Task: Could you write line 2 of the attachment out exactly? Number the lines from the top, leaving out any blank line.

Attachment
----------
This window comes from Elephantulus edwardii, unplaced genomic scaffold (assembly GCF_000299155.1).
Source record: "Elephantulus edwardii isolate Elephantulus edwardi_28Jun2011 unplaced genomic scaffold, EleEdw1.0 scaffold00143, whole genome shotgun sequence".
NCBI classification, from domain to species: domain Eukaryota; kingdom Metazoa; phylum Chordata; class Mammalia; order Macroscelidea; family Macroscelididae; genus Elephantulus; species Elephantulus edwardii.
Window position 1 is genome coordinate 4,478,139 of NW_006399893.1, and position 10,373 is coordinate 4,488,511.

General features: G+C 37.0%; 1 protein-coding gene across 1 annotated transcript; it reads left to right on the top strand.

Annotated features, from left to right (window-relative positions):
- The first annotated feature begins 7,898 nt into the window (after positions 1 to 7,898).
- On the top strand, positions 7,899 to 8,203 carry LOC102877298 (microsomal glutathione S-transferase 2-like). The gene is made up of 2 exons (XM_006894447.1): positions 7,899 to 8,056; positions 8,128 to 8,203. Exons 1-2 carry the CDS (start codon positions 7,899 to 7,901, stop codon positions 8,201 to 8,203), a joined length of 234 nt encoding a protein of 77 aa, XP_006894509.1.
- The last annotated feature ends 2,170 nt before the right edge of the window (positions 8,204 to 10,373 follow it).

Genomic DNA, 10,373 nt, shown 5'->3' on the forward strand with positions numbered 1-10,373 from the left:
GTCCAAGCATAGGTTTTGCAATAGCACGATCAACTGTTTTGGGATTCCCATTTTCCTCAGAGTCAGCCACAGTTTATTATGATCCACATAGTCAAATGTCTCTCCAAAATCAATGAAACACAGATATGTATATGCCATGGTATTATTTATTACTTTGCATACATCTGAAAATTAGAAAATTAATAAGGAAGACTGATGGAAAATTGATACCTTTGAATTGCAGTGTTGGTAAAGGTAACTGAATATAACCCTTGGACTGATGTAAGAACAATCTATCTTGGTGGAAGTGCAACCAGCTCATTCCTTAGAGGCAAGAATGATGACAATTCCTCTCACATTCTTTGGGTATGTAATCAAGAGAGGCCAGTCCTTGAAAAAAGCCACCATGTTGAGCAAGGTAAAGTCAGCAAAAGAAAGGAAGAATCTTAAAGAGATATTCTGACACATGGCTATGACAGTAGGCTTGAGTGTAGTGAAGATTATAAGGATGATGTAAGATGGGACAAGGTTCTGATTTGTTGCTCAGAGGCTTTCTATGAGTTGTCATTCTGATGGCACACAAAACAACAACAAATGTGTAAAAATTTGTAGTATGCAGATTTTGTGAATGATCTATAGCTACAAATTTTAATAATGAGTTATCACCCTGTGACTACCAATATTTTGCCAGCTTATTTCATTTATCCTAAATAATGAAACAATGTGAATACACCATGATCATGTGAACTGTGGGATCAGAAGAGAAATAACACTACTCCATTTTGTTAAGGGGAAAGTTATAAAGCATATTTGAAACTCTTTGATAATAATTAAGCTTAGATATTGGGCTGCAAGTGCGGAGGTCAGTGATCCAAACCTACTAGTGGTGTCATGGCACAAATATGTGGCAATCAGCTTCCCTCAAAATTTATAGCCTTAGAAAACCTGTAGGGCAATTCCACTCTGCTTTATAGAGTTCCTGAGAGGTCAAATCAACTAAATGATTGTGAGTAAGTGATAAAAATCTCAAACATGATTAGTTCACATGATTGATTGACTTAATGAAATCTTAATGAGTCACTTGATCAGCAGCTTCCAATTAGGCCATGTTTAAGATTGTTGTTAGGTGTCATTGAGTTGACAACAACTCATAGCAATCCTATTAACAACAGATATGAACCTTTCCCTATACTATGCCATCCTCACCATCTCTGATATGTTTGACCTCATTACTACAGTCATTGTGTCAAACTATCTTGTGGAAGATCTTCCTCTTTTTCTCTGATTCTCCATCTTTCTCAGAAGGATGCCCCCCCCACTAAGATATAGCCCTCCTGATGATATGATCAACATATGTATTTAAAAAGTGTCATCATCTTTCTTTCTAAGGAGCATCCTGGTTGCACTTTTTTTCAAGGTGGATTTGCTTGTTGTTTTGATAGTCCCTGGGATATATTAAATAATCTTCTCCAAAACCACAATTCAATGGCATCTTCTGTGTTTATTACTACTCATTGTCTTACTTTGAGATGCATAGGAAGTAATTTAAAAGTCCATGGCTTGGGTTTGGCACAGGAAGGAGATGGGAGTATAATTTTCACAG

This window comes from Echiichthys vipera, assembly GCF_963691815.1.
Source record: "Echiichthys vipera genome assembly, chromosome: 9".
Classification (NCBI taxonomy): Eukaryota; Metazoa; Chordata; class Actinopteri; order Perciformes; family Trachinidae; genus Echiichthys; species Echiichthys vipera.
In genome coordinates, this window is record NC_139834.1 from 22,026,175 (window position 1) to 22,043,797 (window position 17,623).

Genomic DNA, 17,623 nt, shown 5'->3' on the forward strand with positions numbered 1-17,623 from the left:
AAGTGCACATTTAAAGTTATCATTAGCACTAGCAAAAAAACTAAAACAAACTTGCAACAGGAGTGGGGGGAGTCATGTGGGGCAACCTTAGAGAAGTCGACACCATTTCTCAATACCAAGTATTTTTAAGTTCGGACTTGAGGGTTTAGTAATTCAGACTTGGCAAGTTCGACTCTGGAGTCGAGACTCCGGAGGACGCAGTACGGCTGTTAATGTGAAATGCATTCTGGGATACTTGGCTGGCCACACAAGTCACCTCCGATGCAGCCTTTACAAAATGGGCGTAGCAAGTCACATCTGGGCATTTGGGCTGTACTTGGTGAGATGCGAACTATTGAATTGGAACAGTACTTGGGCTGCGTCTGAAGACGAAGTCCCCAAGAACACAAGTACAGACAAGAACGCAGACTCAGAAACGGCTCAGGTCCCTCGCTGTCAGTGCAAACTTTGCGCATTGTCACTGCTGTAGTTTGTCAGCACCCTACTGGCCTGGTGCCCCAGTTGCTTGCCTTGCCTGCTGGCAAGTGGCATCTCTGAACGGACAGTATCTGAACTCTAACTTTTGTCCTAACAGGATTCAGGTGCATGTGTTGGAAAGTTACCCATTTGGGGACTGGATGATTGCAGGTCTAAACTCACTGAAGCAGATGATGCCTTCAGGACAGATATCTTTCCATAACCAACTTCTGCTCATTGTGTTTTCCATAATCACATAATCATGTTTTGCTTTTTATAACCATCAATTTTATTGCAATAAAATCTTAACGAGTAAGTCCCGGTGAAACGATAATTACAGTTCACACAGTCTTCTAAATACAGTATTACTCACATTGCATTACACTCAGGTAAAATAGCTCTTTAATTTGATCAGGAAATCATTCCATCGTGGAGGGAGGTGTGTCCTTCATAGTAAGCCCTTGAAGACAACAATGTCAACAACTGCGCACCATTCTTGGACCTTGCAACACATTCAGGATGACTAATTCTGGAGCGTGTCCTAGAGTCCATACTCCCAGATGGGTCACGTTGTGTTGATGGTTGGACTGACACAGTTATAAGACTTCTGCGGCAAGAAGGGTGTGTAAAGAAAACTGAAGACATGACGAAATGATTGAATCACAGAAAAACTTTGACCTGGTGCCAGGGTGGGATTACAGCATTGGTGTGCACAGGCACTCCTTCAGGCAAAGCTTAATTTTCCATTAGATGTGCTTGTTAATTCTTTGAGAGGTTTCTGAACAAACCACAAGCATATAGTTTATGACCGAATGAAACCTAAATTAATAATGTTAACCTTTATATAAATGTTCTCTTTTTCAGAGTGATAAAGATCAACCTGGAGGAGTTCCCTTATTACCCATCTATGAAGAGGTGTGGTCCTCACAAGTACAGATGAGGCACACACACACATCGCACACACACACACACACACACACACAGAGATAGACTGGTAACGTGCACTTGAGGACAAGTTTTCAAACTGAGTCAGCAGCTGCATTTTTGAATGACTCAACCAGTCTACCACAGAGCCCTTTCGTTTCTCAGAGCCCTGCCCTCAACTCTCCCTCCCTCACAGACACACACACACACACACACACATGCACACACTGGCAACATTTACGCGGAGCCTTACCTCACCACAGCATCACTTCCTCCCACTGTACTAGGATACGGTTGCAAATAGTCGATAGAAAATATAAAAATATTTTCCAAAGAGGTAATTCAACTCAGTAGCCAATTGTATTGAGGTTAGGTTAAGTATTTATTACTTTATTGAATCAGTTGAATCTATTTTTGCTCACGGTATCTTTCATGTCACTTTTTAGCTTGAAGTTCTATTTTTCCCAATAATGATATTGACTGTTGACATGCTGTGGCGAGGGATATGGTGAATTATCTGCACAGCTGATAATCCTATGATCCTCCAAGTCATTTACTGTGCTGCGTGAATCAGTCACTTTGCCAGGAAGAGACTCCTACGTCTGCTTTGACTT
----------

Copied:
Source record: "Elephantulus edwardii isolate Elephantulus edwardi_28Jun2011 unplaced genomic scaffold, EleEdw1.0 scaffold00143, whole genome shotgun sequence".